Twitter, Facebook and Facebook Live video posts from people on the scene took the news of Keith Lamont Scott’s death Tuesday, and the following protest, viral in mere hours.
And that dramatic power of social media is “both helping and hurting,” says Kaveri Subrahmanyam of California State University.
She’s associate director of its Children’s Digital Media Center, part of a national consortium focusing on media psychology.
The tools “empower the public” with an easy, free way to “directly share their experiences without any filter. Video footage of such incidents is very compelling.”
But “they also make it possible for rumors and other falsehoods to spread – and could likely make a tense situation worse.” Still, she said, social media, overall, “has really helped” raise awareness of police shootings.
By 9 p.m. Tuesday, a Facebook video of a woman identifying herself as Scott’s daughter had been viewed nearly half a million times. In the video, originally live-streamed, she says he was unarmed, sitting in his car reading a book and waiting for the school bus to drop off his son before he was shot.
That narrative differed from the Charlotte-Mecklenburg Police Department’s, which said that a handgun was found at the scene of the north Charlotte shooting, and that a book was not.
In a press conference Wednesday morning, CMPD Chief Kerr Putney acknowledged the difference: “I can tell you from the facts that the stories will be different as to how it’s been portrayed so far, especially through social media.”
People on the scene Tuesday night used Twitter and live-streaming video on Facebook to show where protesters were gathering, police reactions and the increasing tensions as the night progressed.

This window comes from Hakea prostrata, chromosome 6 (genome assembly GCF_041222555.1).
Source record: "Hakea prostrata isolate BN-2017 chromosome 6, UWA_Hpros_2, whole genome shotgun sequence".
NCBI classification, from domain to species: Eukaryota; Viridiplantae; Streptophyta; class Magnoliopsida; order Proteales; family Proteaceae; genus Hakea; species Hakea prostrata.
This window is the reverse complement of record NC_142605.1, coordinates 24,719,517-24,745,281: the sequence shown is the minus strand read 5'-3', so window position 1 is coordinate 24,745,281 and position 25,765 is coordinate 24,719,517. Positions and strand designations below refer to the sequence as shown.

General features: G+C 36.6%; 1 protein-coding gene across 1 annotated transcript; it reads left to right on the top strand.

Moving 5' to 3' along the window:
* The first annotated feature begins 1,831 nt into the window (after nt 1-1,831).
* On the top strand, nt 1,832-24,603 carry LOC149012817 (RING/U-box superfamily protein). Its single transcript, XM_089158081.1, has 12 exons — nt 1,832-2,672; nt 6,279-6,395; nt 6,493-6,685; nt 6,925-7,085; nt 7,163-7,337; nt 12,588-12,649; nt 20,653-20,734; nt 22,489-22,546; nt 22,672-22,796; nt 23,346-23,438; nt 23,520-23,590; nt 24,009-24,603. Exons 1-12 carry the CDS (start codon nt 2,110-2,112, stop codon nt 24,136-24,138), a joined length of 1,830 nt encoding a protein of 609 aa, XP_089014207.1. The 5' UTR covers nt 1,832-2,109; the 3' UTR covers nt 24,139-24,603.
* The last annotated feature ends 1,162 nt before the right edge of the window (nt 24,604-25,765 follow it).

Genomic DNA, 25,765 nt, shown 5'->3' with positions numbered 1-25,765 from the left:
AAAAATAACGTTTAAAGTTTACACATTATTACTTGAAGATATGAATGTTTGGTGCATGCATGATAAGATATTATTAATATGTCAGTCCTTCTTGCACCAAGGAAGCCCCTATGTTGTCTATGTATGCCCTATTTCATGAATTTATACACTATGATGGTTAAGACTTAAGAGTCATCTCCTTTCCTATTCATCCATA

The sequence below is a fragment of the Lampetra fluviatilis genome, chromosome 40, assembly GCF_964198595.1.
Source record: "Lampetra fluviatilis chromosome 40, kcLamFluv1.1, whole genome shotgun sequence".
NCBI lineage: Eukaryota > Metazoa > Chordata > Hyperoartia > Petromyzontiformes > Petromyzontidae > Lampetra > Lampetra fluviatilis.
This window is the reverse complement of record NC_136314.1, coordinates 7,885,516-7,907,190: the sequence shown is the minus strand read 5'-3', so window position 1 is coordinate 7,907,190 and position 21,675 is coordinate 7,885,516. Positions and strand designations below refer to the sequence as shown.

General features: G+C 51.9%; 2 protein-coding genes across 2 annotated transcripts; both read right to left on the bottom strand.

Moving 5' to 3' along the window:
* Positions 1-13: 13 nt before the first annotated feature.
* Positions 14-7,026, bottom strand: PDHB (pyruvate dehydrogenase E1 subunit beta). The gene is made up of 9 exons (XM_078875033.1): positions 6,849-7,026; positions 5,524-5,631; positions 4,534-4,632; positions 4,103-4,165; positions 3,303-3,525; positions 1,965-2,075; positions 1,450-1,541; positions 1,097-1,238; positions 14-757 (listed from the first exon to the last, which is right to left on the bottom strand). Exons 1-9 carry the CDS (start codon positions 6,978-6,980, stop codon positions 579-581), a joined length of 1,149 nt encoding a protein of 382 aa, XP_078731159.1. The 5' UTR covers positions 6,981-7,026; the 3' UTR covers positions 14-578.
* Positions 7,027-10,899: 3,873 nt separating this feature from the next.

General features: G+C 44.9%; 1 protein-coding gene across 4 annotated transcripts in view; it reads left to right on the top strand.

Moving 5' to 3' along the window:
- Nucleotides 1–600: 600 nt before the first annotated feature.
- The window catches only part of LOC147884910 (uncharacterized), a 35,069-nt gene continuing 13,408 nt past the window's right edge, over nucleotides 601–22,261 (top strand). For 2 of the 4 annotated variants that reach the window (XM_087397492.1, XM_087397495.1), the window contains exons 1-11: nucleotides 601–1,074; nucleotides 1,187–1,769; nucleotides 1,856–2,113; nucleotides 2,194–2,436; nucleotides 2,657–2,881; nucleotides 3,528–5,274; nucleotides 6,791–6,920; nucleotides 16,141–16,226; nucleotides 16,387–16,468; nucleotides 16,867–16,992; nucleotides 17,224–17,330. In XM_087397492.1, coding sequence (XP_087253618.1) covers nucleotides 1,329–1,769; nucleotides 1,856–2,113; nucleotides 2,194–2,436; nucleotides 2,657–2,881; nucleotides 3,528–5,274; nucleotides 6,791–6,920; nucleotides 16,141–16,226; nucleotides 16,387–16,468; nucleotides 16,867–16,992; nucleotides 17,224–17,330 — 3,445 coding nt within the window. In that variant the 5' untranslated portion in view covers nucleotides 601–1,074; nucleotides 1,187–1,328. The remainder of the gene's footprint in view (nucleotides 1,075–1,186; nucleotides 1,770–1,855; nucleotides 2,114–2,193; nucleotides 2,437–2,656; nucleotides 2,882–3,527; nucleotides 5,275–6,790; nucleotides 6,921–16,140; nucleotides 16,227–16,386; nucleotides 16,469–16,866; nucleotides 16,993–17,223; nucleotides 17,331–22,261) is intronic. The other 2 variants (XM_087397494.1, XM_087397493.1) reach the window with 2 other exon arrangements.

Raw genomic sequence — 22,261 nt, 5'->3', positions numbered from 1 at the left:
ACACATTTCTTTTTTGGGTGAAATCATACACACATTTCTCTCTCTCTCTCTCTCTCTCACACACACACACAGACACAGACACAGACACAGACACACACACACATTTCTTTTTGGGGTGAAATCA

One Charlotte poster’s two-hour-plus live video, one of 11 posted on Mills Shaka Zulu Gill’s page over about eight hours, had nearly 2 million views by Wednesday afternoon, and had been shared more than 100,000 times. His posts included conversations with people who said they had witnessed the shooting, sweeping views of protesters chanting and a running personal commentary. Viewers’ comments included “Watching you from Australia.”
Other posters and commenters gave specific addresses for where protesters were, and instructions – “Come out” in voiceovers, to “BRING WATER AND FIRST AID KITS.” Some posted that protesters were peaceful. In other posted videos, water bottles being hurled at police are visible.
The hashtags #KeithLamontScott and #CharlotteProtests were trending within hours in Charlotte and beyond, alongside #blacklivesmatter and #TerenceCrutcher, the name of a man shot by police in Tulsa, Okla., last week.
Earlier this summer, a black man named Philando Castile was shot by police in Minnesota less than 48 hours after a similar shooting in Louisiana, in which a white officer killed a black man named Alton Sterling. In both cases, cellphone video footage of the shooting or its immediate aftermath quickly spread on social media, fueling anger and protests.
The Washington Post contributed.
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